Last week, high pressure dominated the weather over the North Sea for the majority of the week, interrupted by a secondary low that crossed the North Sea. During the weekend, high pressure regained its influence over the North Sea, extending a ridge over the area. The ridge was pushed away towards the east by a low-pressure area lingering near Greenland. This low pressure spawns multiple separate lows and frontal troughs, that cross the North Sea this week. Unsettled conditions will prevail as a result. In between these systems weather conditions may improve, meaning that there will be some workable weather windows at times this week.
Synoptic overviewA complex Atlantic low is located in between Greenland and Iceland on Tuesday. An associated frontal trough leaves the North Sea, moving further east over the Baltic Sea. In its wake, a mobile ridge of high pressure crosses the North Sea area on Tuesday from west to east. New low pressure forms west of Ireland in the meantime, arriving over the UK on Tuesday night into Wednesday. An associated frontal trough crosses the North Sea early on Wednesday. The parental low will linger over the Northern North Sea until Friday, moving away to the north at that stage. Strong high pressure over Russia, extends a weak ridge towards the North Sea on Friday. The ridge retreats quickly towards the east again, as a new low-pressure area approaches from the west. The system tracks over the southern parts of the North Sea later on Friday and Saturday. Afterwards, a high-pressure area will move from the Azores to France. This high connects to the high-pressure area over Northern Russia. As a result, strong high pressure develops with the center over Northwest Russia, extending a ridge over the North Sea.
You will find a video briefing at the end of this article
Wind and wavesA frontal trough leaves the North Sea area at the beginning of Tuesday. We see a strong breeze and waves of 2 – 2.5 meters over Skagerrak and Kattegat. Also, over the Southern North Sea, strong breeze will also occur. The wind creates a wave field with significant wave heights up to 2.5 meters. The wind and the wave field propagate towards the east during the day, towards the German Bight and Denmark, while gradually dissipating. In the rest of the North Sea, waves will be generally between 1 and 2 meters. Because the wind is of westerly direction, the sheltering effect of the British Isles comes into play (short fetch). Waves along the British coastline will generally not exceed 1 meter. Another thing that is good to note, is that several thundery showers are possible across the North Sea during the course of the day.
On Wednesday, a frontal structure will cross the North Sea from west to east. Winds will pick up significantly, with near-gale force winds over a large part of the area. Winds pick up even more during the frontal passage (please see Figure 1). With more than 35 knot winds, gale force winds occur shortly (with wind gusts up to 55 knots). Waves are expected to increase up to 3.5 meters over the Central North Sea and northern part of the Southern North Sea (whereas the Southern North Sea will experience 1.5 – 2.5 meter waves). Over the Northern North Sea, waves will increase even further, up to 5.5 meters (please see Figure 2).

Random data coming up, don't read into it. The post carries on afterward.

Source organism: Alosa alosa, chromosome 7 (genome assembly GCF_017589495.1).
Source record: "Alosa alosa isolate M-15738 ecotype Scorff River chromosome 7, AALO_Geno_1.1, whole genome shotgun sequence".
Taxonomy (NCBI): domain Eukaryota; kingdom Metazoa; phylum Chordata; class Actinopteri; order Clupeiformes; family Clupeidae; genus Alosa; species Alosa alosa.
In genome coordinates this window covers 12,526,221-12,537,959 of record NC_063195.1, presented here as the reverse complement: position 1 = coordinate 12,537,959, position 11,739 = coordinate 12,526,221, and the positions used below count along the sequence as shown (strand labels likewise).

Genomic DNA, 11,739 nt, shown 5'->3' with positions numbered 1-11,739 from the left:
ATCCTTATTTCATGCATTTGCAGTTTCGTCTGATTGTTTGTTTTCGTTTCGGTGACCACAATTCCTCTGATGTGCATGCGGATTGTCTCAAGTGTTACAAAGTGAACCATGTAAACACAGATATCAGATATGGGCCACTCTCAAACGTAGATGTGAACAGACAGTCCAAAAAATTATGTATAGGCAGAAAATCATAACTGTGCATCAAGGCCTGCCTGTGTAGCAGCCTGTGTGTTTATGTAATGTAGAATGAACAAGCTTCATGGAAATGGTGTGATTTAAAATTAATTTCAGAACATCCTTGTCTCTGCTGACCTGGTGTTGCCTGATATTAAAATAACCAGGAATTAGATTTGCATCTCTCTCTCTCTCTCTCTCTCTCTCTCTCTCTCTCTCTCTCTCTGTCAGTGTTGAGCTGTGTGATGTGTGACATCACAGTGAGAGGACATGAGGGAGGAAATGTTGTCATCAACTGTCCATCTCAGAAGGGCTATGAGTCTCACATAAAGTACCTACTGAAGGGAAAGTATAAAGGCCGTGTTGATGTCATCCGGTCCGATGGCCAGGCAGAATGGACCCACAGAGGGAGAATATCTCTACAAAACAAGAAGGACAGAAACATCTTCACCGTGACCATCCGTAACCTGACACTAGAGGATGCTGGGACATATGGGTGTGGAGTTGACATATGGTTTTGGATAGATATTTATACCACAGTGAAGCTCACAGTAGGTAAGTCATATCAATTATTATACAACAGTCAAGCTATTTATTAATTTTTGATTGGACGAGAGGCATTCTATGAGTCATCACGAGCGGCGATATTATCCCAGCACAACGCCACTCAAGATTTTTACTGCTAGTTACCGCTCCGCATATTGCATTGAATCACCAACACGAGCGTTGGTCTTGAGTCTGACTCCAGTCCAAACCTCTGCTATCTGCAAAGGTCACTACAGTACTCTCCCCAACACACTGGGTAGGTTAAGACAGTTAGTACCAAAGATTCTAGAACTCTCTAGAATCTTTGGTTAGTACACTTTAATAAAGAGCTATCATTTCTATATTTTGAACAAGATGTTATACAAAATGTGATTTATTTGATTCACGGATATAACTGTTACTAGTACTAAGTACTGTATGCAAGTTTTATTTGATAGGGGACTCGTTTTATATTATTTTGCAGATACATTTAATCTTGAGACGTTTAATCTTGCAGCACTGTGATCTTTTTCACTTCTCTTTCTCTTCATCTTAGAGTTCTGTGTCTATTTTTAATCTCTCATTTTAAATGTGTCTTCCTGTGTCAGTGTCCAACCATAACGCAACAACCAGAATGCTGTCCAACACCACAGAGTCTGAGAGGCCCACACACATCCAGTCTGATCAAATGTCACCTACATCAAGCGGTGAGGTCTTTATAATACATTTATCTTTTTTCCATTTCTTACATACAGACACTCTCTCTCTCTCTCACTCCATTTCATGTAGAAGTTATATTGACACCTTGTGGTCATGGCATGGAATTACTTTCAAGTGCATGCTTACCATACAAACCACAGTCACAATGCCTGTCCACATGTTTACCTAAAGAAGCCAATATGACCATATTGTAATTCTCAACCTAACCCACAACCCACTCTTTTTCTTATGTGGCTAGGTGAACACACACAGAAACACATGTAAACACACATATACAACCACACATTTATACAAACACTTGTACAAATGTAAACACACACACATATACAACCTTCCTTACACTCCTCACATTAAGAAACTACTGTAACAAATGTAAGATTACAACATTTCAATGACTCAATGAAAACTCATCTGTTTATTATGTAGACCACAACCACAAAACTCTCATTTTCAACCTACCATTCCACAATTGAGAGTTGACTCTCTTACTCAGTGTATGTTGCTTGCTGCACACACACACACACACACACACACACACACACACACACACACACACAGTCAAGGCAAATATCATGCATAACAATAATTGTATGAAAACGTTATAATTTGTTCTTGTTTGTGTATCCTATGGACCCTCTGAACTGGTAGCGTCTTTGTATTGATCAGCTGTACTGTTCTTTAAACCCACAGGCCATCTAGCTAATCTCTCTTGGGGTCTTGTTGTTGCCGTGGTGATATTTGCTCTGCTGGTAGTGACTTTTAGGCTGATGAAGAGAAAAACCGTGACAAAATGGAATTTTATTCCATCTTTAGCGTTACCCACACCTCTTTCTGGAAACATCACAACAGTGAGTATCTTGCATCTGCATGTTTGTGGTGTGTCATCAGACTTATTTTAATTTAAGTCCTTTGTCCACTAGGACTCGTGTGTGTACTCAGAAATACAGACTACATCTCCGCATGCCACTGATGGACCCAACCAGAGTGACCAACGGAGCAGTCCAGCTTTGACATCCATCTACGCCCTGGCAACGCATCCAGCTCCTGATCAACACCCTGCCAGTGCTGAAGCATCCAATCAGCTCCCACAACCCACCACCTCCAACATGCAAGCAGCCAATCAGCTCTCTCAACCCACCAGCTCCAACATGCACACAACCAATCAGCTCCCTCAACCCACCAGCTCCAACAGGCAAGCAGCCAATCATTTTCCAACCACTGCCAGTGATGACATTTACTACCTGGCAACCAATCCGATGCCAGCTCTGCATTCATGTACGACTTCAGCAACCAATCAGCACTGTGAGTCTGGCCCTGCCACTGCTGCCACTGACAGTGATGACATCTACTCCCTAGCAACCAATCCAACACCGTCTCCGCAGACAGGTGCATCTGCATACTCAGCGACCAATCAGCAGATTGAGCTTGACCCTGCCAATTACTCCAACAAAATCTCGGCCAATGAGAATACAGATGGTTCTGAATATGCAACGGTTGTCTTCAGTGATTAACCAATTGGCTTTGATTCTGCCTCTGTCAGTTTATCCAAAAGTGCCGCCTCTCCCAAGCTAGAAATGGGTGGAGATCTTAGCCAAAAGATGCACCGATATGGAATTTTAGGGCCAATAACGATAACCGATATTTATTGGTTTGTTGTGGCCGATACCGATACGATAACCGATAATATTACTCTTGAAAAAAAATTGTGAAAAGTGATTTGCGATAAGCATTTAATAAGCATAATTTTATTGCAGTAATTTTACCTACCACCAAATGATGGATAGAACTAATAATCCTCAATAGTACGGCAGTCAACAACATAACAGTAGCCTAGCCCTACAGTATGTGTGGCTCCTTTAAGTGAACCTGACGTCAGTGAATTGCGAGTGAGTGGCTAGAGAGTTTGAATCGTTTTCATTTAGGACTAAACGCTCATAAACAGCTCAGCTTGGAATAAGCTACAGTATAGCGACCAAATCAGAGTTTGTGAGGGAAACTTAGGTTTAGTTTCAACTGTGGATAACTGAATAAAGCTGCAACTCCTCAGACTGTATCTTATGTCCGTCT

Figure 1: Isobars (black lines) and wind direction and wind speed in kts (barbs) and Bft (coloring) on Wednesday at 12 UTC.
Figure 2: Isobars (white lines) and significant wave height on Wednesday at 12 UTC.
During Thursday night and into Thursday itself, an extensive wind field forms surrounding area of the low-pressure area, which is located over the Central North Sea. Especially over the Southern North Sea, winds may pick up to 30 kts and the significant wave height will increase as a result to 2.5 – 3.5 meters (please see Figure 3). The wind and wave field will then move to the German Bight and Denmark during the day, as the low-pressure system slowly tracks north. Again, some lightning activity could be observed over the Southern North Sea. The Northern North Sea experiences a calmer day, with Hs-values of maximum 2.0 meters.
Figure 3: Isobars (white lines) and significant wave height on Thursday at 06 UTC.
On Friday, we expect to see calmer weather and wave conditions across the North Sea area. The interlude however, is brief since a new low-pressure area crosses the North Sea in the course of that day and on Saturday. Wind and waves pick up shortly, before decreasing again due to the increasing influence of a high-pressure area (please see Figure 4).
Figure 4: Isobars (black lines) and wind direction and wind speed in kts (barbs) and Bft (coloring) on Saturday at 06 UTC.
This week’s weather is dominated by an Atlantic low-pressure system. Multiple low-pressure areas cross the North Sea this week, together with several frontal troughs. Wind and wave peaks occur at times and in between wind and waves will decrease into more workable conditions. Some thundery showers are also possible to occur this week. To conclude, unsettled conditions prevail this week. In between these systems weather conditions can improve, meaning that there will be workable weather windows as well at times this week. In the course of the weekend, conditions will improve as high pressure gains influence over the North Sea area.